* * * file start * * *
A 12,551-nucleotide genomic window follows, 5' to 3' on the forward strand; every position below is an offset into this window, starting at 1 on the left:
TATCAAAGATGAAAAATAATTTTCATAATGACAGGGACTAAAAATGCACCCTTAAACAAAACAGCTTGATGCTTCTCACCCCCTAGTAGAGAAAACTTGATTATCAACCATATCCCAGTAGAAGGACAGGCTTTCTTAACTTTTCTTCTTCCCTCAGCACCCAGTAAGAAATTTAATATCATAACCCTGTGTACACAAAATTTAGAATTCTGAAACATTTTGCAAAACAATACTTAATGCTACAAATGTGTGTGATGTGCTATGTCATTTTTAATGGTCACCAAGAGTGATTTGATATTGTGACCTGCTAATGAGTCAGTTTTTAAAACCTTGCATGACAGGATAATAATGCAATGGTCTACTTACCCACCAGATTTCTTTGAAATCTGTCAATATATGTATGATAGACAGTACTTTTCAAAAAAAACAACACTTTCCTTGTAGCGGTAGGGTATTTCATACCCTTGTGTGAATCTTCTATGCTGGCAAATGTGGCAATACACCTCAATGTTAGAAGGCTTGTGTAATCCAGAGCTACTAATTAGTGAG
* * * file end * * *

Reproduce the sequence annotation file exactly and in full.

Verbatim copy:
A 12,551-nucleotide genomic window follows, 5' to 3' on the forward strand; every position below is an offset into this window, starting at 1 on the left:
TATCAAAGATGAAAAATAATTTTCATAATGACAGGGACTAAAAATGCACCCTTAAACAAAACAGCTTGATGCTTCTCACCCCCTAGTAGAGAAAACTTGATTATCAACCATATCCCAGTAGAAGGACAGGCTTTCTTAACTTTTCTTCTTCCCTCAGCACCCAGTAAGAAATTTAATATCATAACCCTGTGTACACAAAATTTAGAATTCTGAAACATTTTGCAAAACAATACTTAATGCTACAAATGTGTGTGATGTGCTATGTCATTTTTAATGGTCACCAAGAGTGATTTGATATTGTGACCTGCTAATGAGTCAGTTTTTAAAACCTTGCATGACAGGATAATAATGCAATGGTCTACTTACCCACCAGATTTCTTTGAAATCTGTCAATATATGTATGATAGACAGTACTTTTCAAAAAAAACAACACTTTCCTTGTAGCGGTAGGGTATTTCATACCCTTGTGTGAATCTTCTATGCTGGCAAATGTGGCAATACACCTCAATGTTAGAAGGCTTGTGTAATCCAGAGCTACTAATTAGTGAG